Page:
mws_gen_inp_bck_history(1)

# mws_gen_inp_bck_history(1) - 05.01 History of Interpolation...

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05.05.1 05.01 History of Interpolation After reading this chapter, you should be able to: 1. Know the history of Interpolation and its current uses by the HNMI. History Sir Edmund Whittaker, a professor of Numerical Mathematics at the University of Edinburgh from 1913 to 1923, observed “the most common form of interpolation occurs when we seek data from a table which does not have the exact values we want.” Throughout history, interpolation has been used in one form or another for just about every purpose under the sun. Speaking of the sun, some of the first surviving evidence of the use of interpolation came from ancient Babylon and Greece. Around 300 BC, they were using not only linear, but also more complex forms of interpolation to predict the positions of the sun, moon, and the planets they knew of. Farmers, timing the planting of their crops, were the primary users of these predictions. Also in Greece sometime around 150 BC, Hipparchus of Rhodes used linear interpolation to construct a “chord function”, which is similar to a sinusoidal function, to compute positions of celestial bodies. Farther east, Chinese evidence of interpolation dates back to around 600 AD. Liu Zhuo used the equivalent of second order Gregory-Newton interpolation to construct an “Imperial Standard Calendar”. In 625 AD, Indian astronomer and mathematician Brahmagupta introduced a method for second order interpolation of the sine function and,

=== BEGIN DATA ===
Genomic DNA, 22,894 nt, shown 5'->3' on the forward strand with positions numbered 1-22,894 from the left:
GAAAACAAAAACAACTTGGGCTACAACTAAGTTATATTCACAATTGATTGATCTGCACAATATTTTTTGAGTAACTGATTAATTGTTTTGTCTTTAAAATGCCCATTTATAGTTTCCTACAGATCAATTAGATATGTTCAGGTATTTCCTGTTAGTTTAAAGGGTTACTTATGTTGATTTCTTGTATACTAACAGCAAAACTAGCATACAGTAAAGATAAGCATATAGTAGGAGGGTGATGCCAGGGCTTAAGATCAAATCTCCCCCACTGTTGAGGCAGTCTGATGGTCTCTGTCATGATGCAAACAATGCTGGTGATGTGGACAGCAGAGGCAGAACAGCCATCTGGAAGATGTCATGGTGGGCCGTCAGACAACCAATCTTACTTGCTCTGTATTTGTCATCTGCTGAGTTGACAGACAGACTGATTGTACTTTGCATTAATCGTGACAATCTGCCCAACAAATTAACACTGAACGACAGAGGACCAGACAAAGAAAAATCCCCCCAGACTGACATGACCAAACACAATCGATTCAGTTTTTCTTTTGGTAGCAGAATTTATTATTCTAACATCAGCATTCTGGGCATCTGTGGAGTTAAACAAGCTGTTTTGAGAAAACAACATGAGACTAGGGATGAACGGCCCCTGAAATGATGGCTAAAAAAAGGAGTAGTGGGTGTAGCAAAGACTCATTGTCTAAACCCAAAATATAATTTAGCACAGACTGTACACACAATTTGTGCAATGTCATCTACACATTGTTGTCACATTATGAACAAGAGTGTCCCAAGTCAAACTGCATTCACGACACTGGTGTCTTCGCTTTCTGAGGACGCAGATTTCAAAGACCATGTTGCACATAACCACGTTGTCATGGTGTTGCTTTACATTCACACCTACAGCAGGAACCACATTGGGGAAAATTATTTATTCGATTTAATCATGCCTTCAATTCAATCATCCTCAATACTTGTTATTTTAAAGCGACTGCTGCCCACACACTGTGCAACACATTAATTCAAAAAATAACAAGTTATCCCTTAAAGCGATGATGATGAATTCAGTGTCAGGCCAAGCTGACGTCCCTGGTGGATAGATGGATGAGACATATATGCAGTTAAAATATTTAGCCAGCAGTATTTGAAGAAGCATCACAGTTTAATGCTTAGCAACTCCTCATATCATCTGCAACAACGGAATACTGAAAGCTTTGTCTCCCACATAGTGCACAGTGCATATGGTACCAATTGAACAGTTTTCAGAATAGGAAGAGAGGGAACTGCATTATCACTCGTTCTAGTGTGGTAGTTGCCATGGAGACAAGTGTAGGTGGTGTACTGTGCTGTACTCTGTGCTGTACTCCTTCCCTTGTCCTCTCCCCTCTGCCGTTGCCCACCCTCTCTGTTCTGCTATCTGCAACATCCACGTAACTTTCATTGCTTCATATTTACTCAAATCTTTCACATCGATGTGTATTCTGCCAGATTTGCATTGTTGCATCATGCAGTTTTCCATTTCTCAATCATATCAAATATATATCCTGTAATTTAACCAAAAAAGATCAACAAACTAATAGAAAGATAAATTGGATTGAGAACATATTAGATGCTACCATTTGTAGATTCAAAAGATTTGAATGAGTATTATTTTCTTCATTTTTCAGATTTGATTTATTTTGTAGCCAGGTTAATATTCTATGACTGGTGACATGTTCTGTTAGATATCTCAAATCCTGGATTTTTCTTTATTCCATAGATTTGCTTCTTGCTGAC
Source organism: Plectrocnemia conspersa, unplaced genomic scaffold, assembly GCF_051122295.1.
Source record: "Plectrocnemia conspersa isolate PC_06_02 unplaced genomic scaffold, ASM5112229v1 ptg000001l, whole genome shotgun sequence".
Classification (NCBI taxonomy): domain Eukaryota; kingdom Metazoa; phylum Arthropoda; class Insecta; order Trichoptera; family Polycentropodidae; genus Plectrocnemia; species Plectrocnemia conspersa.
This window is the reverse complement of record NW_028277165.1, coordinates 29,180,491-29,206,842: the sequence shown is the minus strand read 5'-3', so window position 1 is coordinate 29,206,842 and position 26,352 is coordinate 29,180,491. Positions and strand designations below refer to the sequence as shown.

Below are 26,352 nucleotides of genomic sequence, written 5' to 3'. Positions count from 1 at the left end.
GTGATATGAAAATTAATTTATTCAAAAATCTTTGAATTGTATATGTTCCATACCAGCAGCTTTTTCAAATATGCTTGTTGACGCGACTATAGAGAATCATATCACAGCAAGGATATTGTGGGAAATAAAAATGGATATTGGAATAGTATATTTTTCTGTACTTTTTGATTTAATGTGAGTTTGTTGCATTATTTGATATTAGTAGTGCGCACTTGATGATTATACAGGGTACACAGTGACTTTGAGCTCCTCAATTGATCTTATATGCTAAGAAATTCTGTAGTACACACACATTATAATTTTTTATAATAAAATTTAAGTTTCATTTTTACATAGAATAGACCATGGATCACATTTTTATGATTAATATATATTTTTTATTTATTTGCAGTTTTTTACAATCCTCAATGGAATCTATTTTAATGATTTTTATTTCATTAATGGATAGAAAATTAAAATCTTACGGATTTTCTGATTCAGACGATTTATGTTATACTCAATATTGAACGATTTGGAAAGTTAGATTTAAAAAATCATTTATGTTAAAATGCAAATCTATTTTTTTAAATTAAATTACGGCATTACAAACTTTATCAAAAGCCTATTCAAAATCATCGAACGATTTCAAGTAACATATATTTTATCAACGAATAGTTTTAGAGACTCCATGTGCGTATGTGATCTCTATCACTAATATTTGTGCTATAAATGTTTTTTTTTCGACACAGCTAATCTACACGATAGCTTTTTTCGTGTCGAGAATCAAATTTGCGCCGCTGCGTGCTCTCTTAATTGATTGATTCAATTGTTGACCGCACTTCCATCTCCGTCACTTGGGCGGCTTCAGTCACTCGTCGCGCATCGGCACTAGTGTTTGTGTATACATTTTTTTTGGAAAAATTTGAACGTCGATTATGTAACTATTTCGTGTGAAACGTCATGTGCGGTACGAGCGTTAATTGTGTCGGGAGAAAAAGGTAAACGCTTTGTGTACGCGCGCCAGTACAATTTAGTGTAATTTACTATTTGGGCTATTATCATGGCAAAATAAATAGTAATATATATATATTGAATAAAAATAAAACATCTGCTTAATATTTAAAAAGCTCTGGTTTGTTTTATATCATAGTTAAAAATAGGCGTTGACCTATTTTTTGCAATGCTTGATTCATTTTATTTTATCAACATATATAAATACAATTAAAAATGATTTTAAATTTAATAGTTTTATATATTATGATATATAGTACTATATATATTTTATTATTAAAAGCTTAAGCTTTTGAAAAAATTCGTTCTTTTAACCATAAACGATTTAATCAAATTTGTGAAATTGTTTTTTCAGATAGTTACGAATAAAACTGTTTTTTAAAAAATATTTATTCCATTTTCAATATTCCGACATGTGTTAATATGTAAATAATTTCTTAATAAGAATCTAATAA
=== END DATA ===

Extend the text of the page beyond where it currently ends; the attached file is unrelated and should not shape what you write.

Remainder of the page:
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## This note was uploaded on 06/12/2011 for the course EML 3041 taught by Professor Kaw,a during the Spring '08 term at University of South Florida - Tampa.

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mws_gen_inp_bck_history(1) - 05.01 History of Interpolation...

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